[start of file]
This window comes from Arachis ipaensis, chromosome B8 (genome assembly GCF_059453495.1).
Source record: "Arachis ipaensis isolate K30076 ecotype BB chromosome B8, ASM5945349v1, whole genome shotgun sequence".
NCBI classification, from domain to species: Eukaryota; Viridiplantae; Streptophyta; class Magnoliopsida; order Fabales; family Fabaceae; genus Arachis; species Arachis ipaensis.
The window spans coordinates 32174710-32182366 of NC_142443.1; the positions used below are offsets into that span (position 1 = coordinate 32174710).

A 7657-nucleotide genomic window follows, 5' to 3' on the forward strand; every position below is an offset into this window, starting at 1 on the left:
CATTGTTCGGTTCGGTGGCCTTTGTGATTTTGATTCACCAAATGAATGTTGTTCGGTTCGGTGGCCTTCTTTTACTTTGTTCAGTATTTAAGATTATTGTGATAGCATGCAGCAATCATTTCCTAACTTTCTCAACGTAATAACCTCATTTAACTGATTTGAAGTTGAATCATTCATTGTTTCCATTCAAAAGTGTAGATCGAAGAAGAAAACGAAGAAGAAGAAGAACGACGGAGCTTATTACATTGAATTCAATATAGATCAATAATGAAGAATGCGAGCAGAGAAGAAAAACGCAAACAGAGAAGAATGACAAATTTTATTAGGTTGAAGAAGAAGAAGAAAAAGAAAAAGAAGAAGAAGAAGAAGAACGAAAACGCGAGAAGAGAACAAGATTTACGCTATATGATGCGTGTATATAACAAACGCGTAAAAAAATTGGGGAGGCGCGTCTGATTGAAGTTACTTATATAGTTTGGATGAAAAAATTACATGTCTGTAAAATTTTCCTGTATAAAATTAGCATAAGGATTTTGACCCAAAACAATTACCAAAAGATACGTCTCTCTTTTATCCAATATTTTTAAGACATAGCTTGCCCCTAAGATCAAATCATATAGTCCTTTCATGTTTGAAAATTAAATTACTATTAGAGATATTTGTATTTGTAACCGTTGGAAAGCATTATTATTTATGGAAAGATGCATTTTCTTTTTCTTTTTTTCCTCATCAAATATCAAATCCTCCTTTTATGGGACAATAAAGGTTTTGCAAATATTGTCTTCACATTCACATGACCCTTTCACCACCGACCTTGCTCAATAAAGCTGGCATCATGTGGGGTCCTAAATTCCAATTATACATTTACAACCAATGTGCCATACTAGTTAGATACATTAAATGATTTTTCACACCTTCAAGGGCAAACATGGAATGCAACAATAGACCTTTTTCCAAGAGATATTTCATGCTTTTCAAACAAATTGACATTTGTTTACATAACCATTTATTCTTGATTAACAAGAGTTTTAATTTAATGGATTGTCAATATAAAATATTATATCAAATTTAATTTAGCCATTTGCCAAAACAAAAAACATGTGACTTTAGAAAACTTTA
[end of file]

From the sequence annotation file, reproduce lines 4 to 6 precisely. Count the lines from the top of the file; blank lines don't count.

The window spans coordinates 32174710-32182366 of NC_142443.1; the positions used below are offsets into that span (position 1 = coordinate 32174710).

A 7657-nucleotide genomic window follows, 5' to 3' on the forward strand; every position below is an offset into this window, starting at 1 on the left:
CATTGTTCGGTTCGGTGGCCTTTGTGATTTTGATTCACCAAATGAATGTTGTTCGGTTCGGTGGCCTTCTTTTACTTTGTTCAGTATTTAAGATTATTGTGATAGCATGCAGCAATCATTTCCTAACTTTCTCAACGTAATAACCTCATTTAACTGATTTGAAGTTGAATCATTCATTGTTTCCATTCAAAAGTGTAGATCGAAGAAGAAAACGAAGAAGAAGAAGAACGACGGAGCTTATTACATTGAATTCAATATAGATCAATAATGAAGAATGCGAGCAGAGAAGAAAAACGCAAACAGAGAAGAATGACAAATTTTATTAGGTTGAAGAAGAAGAAGAAAAAGAAAAAGAAGAAGAAGAAGAAGAACGAAAACGCGAGAAGAGAACAAGATTTACGCTATATGATGCGTGTATATAACAAACGCGTAAAAAAATTGGGGAGGCGCGTCTGATTGAAGTTACTTATATAGTTTGGATGAAAAAATTACATGTCTGTAAAATTTTCCTGTATAAAATTAGCATAAGGATTTTGACCCAAAACAATTACCAAAAGATACGTCTCTCTTTTATCCAATATTTTTAAGACATAGCTTGCCCCTAAGATCAAATCATATAGTCCTTTCATGTTTGAAAATTAAATTACTATTAGAGATATTTGTATTTGTAACCGTTGGAAAGCATTATTATTTATGGAAAGATGCATTTTCTTTTTCTTTTTTTCCTCATCAAATATCAAATCCTCCTTTTATGGGACAATAAAGGTTTTGCAAATATTGTCTTCACATTCACATGACCCTTTCACCACCGACCTTGCTCAATAAAGCTGGCATCATGTGGGGTCCTAAATTCCAATTATACATTTACAACCAATGTGCCATACTAGTTAGATACATTAAATGATTTTTCACACCTTCAAGGGCAAACATGGAATGCAACAATAGACCTTTTTCCAAGAGATATTTCATGCTTTTCAAACAAATTGACATTTGTTTACATAACCATTTATTCTTGATTAACAAGAGTTTTAATTTAATGGATTGTCAATATAAAATATTATATCAAATTTAATTTAGCCATTTGCCAAAACAAAAAACATGTGACTTTAGAAAACTTTA